The next step will be a series of internal checks owners and their staff can conduct over time. Tracking information like engagement levels and types, the general feedback from team members about those interactions, or the types of services clients utilize and show interest in can be incredibly telling about where they are in terms of satisfaction.

Conducting Surveys

There are multiple ways to measure customer satisfaction that have been proven to be effective for industries across the globe. Each of these is the industry gold standard for surveillance and tracking customer satisfaction levels long-term, and while some areas overlap, each will serve a purpose.

Customer Satisfaction Score:

CSAT is one of, if not the most, commonly used surveys when it comes to measuring customer satisfaction. Something as simple as a single question of “How would you rank your service today?” with a 1 – 5 star selector tool is a type of CSAT survey. This is a fundamental option that can be used at the conclusion of interactions like live online chats or phone calls with a customer service rep.

Customer Effort Score:

This survey is a powerful tool that can help one better understand whether their services are meeting the expectations of their clients. Asking clients about their experience in terms of the level of effort their client had to expend to accomplish their goal is incredibly important. Instead of gauging an emotion about a specific interaction, it offers a quantifiable insight into their experience.

Net Promoter Score:

NPS surveys are also one of the most commonly used surveys out there today. This type of survey works to figure out how likely a client is to refer the organization to others.

Because these surveys all cover different ground, they should be used simultaneously, rather than just choosing one and only tracking that one area. There are a variety of ways one can implement them to avoid overwhelming their clients. CSAT surveys can be built directly into an online chat function, and NPS scores can be recorded after customer service tickets have been resolved. All of them can be manually distributed via email after phone calls take place.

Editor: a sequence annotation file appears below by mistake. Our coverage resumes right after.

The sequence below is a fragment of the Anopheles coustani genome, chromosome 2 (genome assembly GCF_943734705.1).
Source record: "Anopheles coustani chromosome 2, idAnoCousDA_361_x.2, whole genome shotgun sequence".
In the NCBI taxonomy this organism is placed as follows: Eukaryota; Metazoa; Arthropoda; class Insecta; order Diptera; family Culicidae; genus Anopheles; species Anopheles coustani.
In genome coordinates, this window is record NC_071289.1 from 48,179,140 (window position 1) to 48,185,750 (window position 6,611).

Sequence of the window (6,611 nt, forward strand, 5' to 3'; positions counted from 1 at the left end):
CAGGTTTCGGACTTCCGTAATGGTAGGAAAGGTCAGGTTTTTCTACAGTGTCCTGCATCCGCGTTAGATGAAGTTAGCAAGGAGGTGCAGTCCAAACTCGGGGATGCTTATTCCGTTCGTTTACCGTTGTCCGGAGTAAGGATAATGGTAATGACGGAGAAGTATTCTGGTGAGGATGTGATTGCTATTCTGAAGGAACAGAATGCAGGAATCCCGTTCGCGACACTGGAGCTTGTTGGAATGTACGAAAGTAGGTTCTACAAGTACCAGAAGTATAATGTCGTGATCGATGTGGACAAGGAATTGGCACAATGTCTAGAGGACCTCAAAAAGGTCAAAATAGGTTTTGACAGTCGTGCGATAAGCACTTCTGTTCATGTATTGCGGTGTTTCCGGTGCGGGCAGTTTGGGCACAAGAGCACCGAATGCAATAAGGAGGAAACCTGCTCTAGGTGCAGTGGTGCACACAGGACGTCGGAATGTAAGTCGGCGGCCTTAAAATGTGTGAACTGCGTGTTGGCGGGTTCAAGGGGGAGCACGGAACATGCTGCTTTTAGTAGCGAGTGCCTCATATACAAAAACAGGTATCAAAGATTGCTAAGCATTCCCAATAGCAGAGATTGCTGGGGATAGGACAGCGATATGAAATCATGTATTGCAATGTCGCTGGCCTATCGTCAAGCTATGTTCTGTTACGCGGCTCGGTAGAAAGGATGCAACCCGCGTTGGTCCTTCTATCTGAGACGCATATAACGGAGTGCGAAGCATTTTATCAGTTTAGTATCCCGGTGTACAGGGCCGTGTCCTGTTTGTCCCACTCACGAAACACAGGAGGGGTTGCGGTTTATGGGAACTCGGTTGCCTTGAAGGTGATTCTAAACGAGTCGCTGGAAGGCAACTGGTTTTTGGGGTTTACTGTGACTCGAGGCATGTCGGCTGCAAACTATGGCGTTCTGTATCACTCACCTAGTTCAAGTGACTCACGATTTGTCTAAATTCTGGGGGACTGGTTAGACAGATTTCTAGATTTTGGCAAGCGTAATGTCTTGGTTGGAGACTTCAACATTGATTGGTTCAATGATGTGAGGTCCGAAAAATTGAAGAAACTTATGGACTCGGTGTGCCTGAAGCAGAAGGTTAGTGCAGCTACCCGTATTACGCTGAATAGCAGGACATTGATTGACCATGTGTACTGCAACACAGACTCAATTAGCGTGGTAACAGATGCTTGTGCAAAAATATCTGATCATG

Behind the Scenes

Surveys are very important, but they filter all of the information through the lens of the customer. Everyone has had a singularly terrible or wonderful interaction which can, and do, influence responses provided in the heat of the moment. Those results are a great foundation, but they cannot be the only metrics used to measure customer satisfaction in order to gain a deeper reading into that ‘why’ factor that directly contributes to stickiness and client evangelism. Coupling those surveys with internal checks and metrics is key:

Level of Engagement:

This is a multi-faceted aspect of one’s business that can be used to determine where a customer lies in terms of satisfaction. Customers who call in once a day every day are probably not doing so because of how happy they are, for example. Conversely, customers who never communicate with or about the service – are one bad interaction away from walking away…or perhaps one or two very successful interactions away from becoming an evangelist for the organization’s services. Keeping tabs on customer engagement levels can even be done with some of today’s community management software, so the level of effort for a team should be very low.

Types of Engagement:

How clients choose to interact with an organization can speak volumes. The trick is to look below the surface. For example, if a client always uses email to communicate and those emails take anywhere from 24 – 72 hours before the client receives a response, one can reasonably assume that by day 3 of that waiting period, the client is probably frustrated. If another client sends an email, but then follows up with a phone call the very next day, it’s safe to assume they are looking for (and not receiving) speedy resolutions. Knowing the levels of engagement by channel for clients is the first step in resolving the negative interactions.

Staff Insight:

Just as one should be surveying clients after interactions they have with the team, the team should be asked about their opinion of the experiences. But more than that, managers should be given an opportunity to come up with solutions they think will benefit each specific client. Valuing and relying on their knowledge and input can go a long way in preserving and fostering long-term positive client relationships.

Rethinking Customer Satisfaction

 

Remember, satisfaction is the cost to get in the race, not the finish line to cross. So with that in mind, it’s helpful to take a quick step back.

It’s important to understand the ‘why’ that created a satisfied customer, but what about ‘why’ customer satisfaction became a priority? And why now? Why not eliminate client churn? Why not increase portfolio size? Why not add new services? And as it’s been asked before, why is client turnover not a consideration in relation to this decision?

Understanding the specifics that led to this goal for this year will not only help understand this decision, it will open the doors to a lot of deeper insight into other areas of company success as well: employee satisfaction and the role that can play in customer satisfaction, for example, or which services are generating the most ROI and happiness in your clients.